In our business environment, the best decisions, best attitudes, and best efficiencies are usually attained through substantial delegation, empowerment, and self-sufficiency. We encourage operational decentralization to the fullest practical degree as is consistent with world class service, efficiency, highly automated and standardized systems, and centralized Corporate Headquarters oversight. While each business unit must inform Corporate Headquarters of important issues, decisions and problems, each business unit is responsible for making all day-to-day operational and client decisions, consistent with Corporate guidelines.
We recognize that certain policies and functions should clearly be and remain centralized “shared services” to varying degrees, depending upon the need for uniformity, cost efficiency, and/or specialized knowledge. Regardless of location, all functions must cooperate and work together to achieve our common goals.
Excess layers of management increase costs and retard communication and responsiveness. We aim to keep working units lean, small, and cohesive enough to empower associates and to give them a clear sense of their mission, their accomplishments, and their accountability.
Risk vs. Reward: We want to pursue substantial long-term revenue growth while preserving, to the fullest degree reasonable, ADP's history of consistent revenue and earnings growth. This consistency is worth protecting because it enhances our financial standing and predictability, and is an important component of shareholder value.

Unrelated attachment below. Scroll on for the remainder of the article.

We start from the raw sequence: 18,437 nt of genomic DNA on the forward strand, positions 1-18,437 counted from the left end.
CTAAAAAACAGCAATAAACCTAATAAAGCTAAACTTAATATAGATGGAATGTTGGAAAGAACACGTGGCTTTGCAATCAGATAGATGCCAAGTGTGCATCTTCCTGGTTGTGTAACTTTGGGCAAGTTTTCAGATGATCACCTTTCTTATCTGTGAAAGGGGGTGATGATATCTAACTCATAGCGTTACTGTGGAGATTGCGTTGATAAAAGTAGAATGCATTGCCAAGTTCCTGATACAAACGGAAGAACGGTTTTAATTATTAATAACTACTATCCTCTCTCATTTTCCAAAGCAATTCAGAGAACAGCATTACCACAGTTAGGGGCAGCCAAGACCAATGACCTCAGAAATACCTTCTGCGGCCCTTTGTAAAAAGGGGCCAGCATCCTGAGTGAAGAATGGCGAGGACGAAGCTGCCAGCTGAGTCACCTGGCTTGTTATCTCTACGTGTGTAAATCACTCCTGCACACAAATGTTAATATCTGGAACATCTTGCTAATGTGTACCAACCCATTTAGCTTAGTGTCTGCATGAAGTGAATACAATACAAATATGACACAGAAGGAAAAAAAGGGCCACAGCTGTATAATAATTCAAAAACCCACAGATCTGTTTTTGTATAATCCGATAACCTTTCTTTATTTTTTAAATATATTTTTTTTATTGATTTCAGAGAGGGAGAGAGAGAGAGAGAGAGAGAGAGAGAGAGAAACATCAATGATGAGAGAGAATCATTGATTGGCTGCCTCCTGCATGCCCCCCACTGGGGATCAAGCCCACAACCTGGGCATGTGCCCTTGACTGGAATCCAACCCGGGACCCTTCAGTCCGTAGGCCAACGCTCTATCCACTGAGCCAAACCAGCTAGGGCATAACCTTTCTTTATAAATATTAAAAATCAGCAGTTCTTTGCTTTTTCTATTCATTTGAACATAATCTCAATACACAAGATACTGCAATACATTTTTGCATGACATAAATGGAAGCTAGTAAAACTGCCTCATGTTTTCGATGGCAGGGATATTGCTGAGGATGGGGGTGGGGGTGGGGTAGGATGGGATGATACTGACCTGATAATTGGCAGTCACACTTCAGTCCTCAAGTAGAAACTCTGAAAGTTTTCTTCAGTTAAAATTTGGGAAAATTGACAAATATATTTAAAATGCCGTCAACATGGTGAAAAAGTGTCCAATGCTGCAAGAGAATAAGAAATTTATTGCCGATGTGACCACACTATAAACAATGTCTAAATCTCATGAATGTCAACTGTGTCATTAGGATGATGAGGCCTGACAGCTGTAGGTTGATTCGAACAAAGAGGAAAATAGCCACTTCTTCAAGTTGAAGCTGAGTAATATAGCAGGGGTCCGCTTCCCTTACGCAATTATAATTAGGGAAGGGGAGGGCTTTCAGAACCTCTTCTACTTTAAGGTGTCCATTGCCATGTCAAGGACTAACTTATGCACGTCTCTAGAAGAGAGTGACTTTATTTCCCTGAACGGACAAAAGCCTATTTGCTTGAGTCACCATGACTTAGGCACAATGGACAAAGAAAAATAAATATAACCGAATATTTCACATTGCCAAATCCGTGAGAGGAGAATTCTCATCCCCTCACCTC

Evolution vs. Revolution: In ADP's businesses, most improvement is best attained in manageable increments by evolutionary change, to ensure continued world class service to clients as change is implemented. Conversely, big successes in new directions, or urgent quantum gains with existing clients, will occasionally necessitate revolutionary strategic leaps. We favor the incremental approach where large numbers of decentralized activities and clients are involved, but only to a degree that does not unduly sacrifice our competitive position. We must continually challenge our activities and methods so that we aggressively upgrade our technologies, products, services, and processes, and minimize the need for a catch-up revolution.
Role Before We Roll: Since many new ventures will fail, we will generally try to minimize the cost of failure to a manageable level by not acting on an unnecessarily large scale too soon. Changes that involve many clients and associates are particularly difficult and error-prone.
As we change processes, we must minimize the risk of a poor transition. We should role-model, inspect, and stress-test new products and approaches before we roll them out to many locations, clients, and/or associates, without forfeiting windows-of-opportunity that require fast time-to-market.
Business Friends: Many prospects and clients are introduced to ADP by third-party recommendations from accountants, trade associations, franchisers, and bankers. We must maintain effective and proactive communications and relations with our business friends.
Suppliers: Suppliers are good business partners and are critical to our success. We expect suppliers to earn our continuing relationship, as we must with our clients. We expect the best service and prices that a supplier is offering to any equivalent customer. We, in turn, will fulfill our obligations promptly and deal in a forthright, open manner. We should always have back-up sources.
Community: We support worthy sectors of our society with both effort and money. Our pro bono activities encompass financial support (through the ADP Foundation), and contributions-in-kind. Our primary areas of philanthropy and leadership are education, health, the arts, and social welfare.